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Year of the Villain is in full swing, and DC’s been dissecting, examining, and challenging its best baddies all the way to the top of the sales charts. It only makes sense that one of the fiends to get the YOTV treatment would be Batman nemesis The Riddler, and this week, his time in the spotlight starts from writer Mark Russell, artist Scott Godlewski, and colorist Marissa Louise. But how does The Riddler: Year of the Villain handle a Silver-Age, potentially whiffable character like Edward Nygma? Read on to find out.
The Bad, The Bad, and The Ugly Truth
This comic asks one central question throughout, namely; why does the Riddler keep doing his thing? It takes a LOT of effort to stick to his shtick, and so far, Edward has very little to show for it. Opposite Eddie throughout this issue is King Tut, a D-list Batman villain probably most famous for his appearances in the 1966 Adam West Batman. The two characters commiserate about Batman, and the effort it takes to be “themed” supervillains. Most relevantly, how Apex Lex Luthor isn’t offering them the help to him the other baddies. Their conversations lead Eddie to a somewhat despairing conclusion: maybe being the Riddler has been a waste of his life.
In a desperate attempt to catch Batman once and for all, Riddler and King Tut join forces and set a trap, though Riddler is admittedly half-assing it. But what Eddie doesn’t know is that Apex Lex does have something for him, it just doesn’t look like his other villainous handouts. Their encounter will force Eddie to relive his past, soul search his present, and, if this storyline sticks, change his future forever.
A Man Without a Plan Makes for a Great Plot
Writer Mark Russell casts The Riddler neatly in a story about an existential crisis. Pairing him with an even more ridiculous character in King Tut was a great touch to bring out the struggles Eddie is going through. In one memorable scene, Riddler asks himself if he’s just as ridiculous as the Egyptian-themed baddie. “Am I like that?” he ponders, “Are we all? Just going through life, Never suspecting how pathetic we are until we see ourselves in the reflection of those we pity?”
Despite that previous line, this comic makes excellent use of humor. Fans of silver-age spoofing comic comedies like Superior Foes of Spider-Man will surely get a kick out of the way this comic is written. However, if you like the more serious, egomaniacal confidence of the Riddler in Tom King or Scott Snyder’s run of Batman, you might be wary of this interpretation of Eddie. It’s not that this comic doesn’t take itself seriously, just that Eddie is starting not to. Honestly, though, that’s where this comic finds its strength. We’ve seen Riddler be goofy, psychotic, vile, and funny before. But in this self-evaluation of his life, he’s just plain relatable.
The Riddler: Year of the Villain is an emotional, character-driven story just as much as it is a trip to Gotham City, and that doesn’t work without Scott Godlewski’s exceptional art. Long stretches of this comic are just conversations Riddler has, but the Godlewski’s mastery of small, important pieces of body language bring dimension to the people in the book. A lesser artist would have relied on the dialogue to do the character work, but Godlewski makes these people his own by how he directs them.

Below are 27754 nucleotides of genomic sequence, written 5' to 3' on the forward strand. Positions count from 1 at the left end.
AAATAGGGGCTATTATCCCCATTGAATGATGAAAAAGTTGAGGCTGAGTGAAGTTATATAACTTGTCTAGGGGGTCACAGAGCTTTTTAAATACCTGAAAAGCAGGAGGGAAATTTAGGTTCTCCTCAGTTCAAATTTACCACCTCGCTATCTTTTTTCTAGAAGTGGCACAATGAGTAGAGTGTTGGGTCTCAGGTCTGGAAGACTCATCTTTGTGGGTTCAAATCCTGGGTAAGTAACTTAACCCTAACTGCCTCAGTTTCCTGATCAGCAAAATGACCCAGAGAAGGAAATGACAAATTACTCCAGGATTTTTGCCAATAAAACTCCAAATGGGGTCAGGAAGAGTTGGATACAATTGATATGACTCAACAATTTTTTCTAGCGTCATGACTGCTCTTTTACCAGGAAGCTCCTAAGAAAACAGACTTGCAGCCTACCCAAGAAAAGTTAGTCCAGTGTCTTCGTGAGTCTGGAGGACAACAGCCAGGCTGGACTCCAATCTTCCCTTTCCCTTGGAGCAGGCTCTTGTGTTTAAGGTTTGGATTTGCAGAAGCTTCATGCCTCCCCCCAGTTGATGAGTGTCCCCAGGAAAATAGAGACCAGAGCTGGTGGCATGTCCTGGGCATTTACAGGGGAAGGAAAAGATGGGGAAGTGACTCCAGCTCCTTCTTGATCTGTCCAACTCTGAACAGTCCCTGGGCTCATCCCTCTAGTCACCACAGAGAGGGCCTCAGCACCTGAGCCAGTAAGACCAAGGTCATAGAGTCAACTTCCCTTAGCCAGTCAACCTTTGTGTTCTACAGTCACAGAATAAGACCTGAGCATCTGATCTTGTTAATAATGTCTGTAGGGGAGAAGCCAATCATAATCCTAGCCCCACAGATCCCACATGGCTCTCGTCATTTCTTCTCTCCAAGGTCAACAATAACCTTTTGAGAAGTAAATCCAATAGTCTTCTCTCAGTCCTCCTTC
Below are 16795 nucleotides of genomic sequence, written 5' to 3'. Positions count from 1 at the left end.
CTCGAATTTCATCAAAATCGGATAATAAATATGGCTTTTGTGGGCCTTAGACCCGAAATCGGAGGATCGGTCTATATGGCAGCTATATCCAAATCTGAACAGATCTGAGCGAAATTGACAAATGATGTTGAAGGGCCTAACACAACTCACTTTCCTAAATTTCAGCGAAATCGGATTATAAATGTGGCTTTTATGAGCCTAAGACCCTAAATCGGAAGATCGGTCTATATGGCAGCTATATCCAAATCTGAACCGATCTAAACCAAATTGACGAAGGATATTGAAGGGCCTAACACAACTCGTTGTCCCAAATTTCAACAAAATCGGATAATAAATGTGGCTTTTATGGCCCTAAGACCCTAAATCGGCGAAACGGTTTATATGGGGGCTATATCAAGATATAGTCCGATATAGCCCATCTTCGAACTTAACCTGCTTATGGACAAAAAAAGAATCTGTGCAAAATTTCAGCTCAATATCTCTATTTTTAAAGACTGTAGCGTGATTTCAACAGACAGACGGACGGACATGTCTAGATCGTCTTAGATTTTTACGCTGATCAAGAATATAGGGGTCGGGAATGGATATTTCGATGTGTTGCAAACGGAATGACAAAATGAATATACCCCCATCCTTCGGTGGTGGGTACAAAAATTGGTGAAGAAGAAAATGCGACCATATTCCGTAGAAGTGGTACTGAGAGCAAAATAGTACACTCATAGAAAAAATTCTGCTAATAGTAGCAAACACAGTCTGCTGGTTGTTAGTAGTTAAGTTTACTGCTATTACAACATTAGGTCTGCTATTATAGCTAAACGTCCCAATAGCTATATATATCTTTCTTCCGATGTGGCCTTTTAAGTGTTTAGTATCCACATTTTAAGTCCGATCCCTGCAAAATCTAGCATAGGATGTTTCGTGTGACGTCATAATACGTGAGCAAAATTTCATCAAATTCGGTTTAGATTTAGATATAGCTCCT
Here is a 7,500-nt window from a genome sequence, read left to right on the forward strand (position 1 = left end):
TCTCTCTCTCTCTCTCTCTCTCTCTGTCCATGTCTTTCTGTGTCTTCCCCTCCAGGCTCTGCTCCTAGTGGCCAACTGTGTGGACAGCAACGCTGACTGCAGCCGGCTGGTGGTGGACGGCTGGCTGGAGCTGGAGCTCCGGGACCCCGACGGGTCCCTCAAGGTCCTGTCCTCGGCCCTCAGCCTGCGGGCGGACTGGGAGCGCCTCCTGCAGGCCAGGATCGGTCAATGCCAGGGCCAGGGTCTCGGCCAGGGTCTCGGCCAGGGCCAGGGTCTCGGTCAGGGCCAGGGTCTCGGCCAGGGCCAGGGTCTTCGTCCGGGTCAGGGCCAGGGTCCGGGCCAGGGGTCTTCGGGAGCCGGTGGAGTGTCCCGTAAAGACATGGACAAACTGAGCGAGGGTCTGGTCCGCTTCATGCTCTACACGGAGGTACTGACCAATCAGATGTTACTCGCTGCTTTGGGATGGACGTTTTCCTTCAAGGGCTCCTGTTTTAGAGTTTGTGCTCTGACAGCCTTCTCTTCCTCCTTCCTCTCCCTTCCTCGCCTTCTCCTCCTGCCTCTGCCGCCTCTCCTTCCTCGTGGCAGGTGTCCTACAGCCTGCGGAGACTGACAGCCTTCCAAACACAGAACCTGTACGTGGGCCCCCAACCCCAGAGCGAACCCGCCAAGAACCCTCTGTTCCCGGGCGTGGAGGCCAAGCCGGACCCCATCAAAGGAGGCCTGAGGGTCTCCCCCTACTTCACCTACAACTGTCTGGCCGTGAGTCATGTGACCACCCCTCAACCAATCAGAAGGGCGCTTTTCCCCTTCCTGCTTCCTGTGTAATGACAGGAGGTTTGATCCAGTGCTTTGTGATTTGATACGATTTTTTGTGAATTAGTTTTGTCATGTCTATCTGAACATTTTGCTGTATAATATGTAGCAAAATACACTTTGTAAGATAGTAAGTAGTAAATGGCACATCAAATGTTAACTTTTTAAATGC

Don’t expect anything revolutionary with the looks of these characters (we’re pretty much working with the Riddler from War of Jokes and Riddles), but this story doesn’t call for reinvention. In fact, it doesn’t work if there is any. Still, we get some fun flashbacks to the evolution of the Riddler’s persona, so anyone who likes “homemade” comic book outfits will enjoy what Godlewski does with that.
Speaking of flashbacks, this story does a great job flipping back and forth between present, past, and hypothetical future, none of which would be possible without colorist Marissa Louise. Her distinct clarifications between time period helps the reader jump around through time while keeping the narrative flow going. Without her vision for different eras of Gotham, the comic’s non-linear plot could have been muddled.
But Will It Last?
If there’s any problem reader could have with this solid, introspective look into a fan-favorite villain, it’s the same problem they’d have with any major comic book event. That is; will these actions last? The Riddler: YOTV seems to think the answer to that is “no.” Some of the bigger choices in the book are made without a ton of premeditation, lacking the buildup that it would take to truly change Eddie into the character he is by the end of this book.
Then again, we’ve been surprised before. If DC does stick with the story in this book, if they let its consequences build and explore The Riddler’s reasoning for doing what he does, then this book is the start of a new era for Edward Nygma. You’ll have to read it to find out exactly how, but don’t miss it if you care about the character. This could be the beginning of a new chapter in the story of The Riddler.
Even if you don’t care for Year of the Villain, or if this book is the beginning of a new Riddler, or anything that’s going on in DC at the moment, you should still pick up this book. It’s a quiet, honest examination of how even a dream job can become a tedious nightmare, and that’s a fear that too many of us can relate to. The Riddler: Year of the Villain is out today, September 11th, at your local comic book store, so don’t miss it when you come across a copy.
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